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Trump Admin Weakens Clean Car Standards Despite Its Analyses Showing Rule Favors Big Oil Over Health, Climate

Posted March 31, 2020 by Anonymous
Trump at a North Dakota gasoline refinery

Read time: 9 mins

The Trump administration today announced the final rule that rolls back Obama-era clean vehicle standards, a move that, according to the government’s own analyses, is expected to benefit the oil industry and harm consumers, public health, and the climate.

Experts also warn it will result in litigation and global market inconsistency to the detriment of automakers.

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Scientists find fragment of ancient continent in northern Canada

Posted March 31, 2020 by Anonymous

Baffin Island, where a fragment of one of Earth’s ancient continents was found. (Photo: iStock)

The Earth’s ever-changing physical geography has intrigued humanity for centuries, with scientists working to explore the history of ancient landforms and how they diverged to form the continents we know today. Now, researchers in Canada can add a new piece to this puzzle.

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Can Geo Education launches new Online Classroom

Posted March 31, 2020 by Anonymous

Across the country, schools and businesses have shut down to help control the spread of COVID-19, and Canadians are making an effort to “flatten the curve” by staying home and practicing physical distancing. The closure of schools has placed exceptional pressure on millions of families, who are now faced with the challenge of homeschooling while juggling other responsibilities.

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Chamber of Commerce’s Energy Members Silent After Group Opposed Using Wartime Law to Produce Medical Supplies

Posted March 30, 2020 by guest
US Chamber of Commerce building

Read time: 6 mins

By Dave Anderson, Energy and Policy Institute. Originally posted on Energy and Policy Institute.

Major electric utilities and fossil fuel producers that are members of the U.S. Chamber of Commerce remained silent when asked whether they supported the lobbying group’s controversial opposition to using the Defense Production Act to address a shortage of medical supplies and equipment crucial to fighting the coronavirus.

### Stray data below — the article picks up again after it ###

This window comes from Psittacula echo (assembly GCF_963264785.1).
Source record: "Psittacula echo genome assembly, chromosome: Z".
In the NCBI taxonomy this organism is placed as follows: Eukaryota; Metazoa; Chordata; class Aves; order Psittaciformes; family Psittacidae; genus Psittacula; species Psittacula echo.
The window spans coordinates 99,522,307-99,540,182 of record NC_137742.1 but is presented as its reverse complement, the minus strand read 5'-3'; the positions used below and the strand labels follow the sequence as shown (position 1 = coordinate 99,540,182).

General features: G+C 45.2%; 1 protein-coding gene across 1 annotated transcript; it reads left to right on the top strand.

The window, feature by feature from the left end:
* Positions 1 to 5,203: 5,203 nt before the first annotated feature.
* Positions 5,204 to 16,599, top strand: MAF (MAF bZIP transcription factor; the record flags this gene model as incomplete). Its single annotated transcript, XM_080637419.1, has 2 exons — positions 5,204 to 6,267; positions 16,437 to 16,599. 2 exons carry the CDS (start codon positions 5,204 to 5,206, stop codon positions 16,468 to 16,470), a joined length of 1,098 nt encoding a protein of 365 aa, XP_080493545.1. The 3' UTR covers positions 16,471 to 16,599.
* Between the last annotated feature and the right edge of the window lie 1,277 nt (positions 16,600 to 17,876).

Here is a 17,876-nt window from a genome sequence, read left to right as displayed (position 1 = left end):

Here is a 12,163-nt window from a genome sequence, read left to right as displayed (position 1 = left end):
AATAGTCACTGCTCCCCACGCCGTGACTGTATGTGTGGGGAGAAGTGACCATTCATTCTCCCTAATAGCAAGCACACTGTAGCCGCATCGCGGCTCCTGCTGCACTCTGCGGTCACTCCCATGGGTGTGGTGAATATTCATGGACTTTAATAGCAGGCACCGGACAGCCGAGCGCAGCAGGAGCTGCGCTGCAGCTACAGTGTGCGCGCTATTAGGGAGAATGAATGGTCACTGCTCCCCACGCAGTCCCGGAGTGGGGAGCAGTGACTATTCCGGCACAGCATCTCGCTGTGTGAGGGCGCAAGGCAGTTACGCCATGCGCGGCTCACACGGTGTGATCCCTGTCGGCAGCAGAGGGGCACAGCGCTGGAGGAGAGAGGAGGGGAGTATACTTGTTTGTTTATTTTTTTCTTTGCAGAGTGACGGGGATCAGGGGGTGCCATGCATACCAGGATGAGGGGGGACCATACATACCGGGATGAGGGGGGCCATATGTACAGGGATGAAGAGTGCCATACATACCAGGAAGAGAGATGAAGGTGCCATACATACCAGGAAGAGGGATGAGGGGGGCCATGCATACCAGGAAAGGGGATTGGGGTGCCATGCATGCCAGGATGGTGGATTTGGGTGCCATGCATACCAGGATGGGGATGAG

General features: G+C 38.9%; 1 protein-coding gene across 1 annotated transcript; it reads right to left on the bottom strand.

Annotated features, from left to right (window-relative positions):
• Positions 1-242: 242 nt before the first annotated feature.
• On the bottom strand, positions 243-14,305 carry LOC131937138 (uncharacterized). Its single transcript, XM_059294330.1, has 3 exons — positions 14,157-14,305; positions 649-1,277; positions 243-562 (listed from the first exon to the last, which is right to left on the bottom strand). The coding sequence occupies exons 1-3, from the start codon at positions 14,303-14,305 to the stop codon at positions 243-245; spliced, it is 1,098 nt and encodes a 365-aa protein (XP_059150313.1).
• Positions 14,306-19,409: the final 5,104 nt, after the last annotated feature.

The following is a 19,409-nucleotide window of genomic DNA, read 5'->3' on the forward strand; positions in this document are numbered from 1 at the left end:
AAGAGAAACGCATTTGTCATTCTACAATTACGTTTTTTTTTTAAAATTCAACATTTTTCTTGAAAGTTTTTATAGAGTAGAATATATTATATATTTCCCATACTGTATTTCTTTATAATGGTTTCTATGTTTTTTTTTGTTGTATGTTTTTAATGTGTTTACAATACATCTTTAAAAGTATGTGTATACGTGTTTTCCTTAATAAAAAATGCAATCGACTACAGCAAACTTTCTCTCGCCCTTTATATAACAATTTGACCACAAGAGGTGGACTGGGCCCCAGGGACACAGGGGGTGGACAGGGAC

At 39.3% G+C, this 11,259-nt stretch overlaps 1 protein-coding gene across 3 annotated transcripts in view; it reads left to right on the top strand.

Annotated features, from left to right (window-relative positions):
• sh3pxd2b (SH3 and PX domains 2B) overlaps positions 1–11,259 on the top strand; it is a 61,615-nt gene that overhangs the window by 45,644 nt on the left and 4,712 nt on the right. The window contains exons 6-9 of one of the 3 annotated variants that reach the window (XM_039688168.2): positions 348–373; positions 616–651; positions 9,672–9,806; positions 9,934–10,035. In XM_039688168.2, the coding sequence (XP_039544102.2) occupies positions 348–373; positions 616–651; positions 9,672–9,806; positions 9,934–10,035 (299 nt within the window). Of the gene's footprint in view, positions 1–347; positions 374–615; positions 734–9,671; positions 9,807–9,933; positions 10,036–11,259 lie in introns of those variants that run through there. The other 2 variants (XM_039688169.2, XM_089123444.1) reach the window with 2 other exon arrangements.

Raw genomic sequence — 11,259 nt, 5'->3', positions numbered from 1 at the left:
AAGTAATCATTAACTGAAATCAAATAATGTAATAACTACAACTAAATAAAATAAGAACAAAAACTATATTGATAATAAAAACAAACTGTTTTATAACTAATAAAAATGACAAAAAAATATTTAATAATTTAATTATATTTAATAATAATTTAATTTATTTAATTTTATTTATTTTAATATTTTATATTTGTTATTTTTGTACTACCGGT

Some of those same energy companies, and their trade associations, have for years lobbied for the use of the Defense Production Act to bail out struggling coal plants.

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Oil Refineries Face Shutdowns as Demand Collapses

Posted March 30, 2020 by Anonymous
ExxonMobil's Baytown refinery in Texas

Read time: 6 mins

A growing number of refineries around the world are either curtailing operations or shutting down entirely as the oil market collapses. 

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Will Pandemic Relief Become a Petroleum Industry Slush Fund?

Posted March 30, 2020 by guest
Oil rig at sunset in the Permian Basin

Read time: 14 mins

By Amy Westervelt, with additional reporting from Emily Gertz, Drilled News. Originally published on Drilled News.

Recently, President Trump and Treasury Secretary Steve Mnuchin both made clear their intentions to include some sort of bailout for the oil and gas industry as part of the federal government’s emergency economic response to the coronavirus pandemic.

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$3 Billion ‘Bailout’ for Oil Producers Dropped From Economic Stimulus Package

Posted March 30, 2020 by Anonymous
Cemetery near Strategic Petroleum Reserve oil tanks in Louisiana

Read time: 6 mins

Bucking President Trump’s directive for buying oil to fill up the Strategic Petroleum Reserve (SPR), Senate Democrats last week nixed what they say was a $3 billion bailout for oil producers from the coronavirus economic stimulus bill that passed the Senate on March 25. An earlier version of the $2 trillion relief bill favored by Senate Republicans allocated $3 billion for filling up the SPR to aid a struggling oil sector.

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The big bad wolf?

Posted March 30, 2020 by Anonymous

Timber wolves in captivity

Timber wolves in captivity at the Haliburton Forest & Wild Life Reserve’s Wolf Centre. The centre aims to educate the public about the animals and the role they play in their ecosystem. (Photo: Sharon Gallina/Can Geo Photo Club)

The year was in its last few bone-chilling hours when Peter Schleifenbaum got the call that a timber wolf from his 324-square-kilometre forest sanctuary near Haliburton, Ont., was on the loose. At first, he wasn’t too worried. Alarms like that happened every few months and, so far, all had been false.

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The 49th parallel: Our defining line

Posted March 30, 2020 by Anonymous

The Rainbow Bridge is a Canada-U.S. border crossing in Niagara Falls. (Photo: Alyssa Malette/Can Geo Photo Club)

Most international borders adhere to some sort of logic. They follow coastlines or rivers, watersheds or natural barriers. They make sense. Not so the 49th parallel. 

The border from the Lake of the Woods to the Rockies was set in October 1818, and was later extended all the way to the Pacific Coast. A Procrustean solution that causes more problems than it solves, it plays havoc with water reservoirs and mountain routes along the way, which more naturally fall north and south. 

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Exxon May Crush Bailout Hopes for Suffering Fracking Companies

Posted March 27, 2020 by Anonymous
Antique truck rusting in the oil fields of Reeves County, Texas, in the Permian Basin.

Read time: 10 mins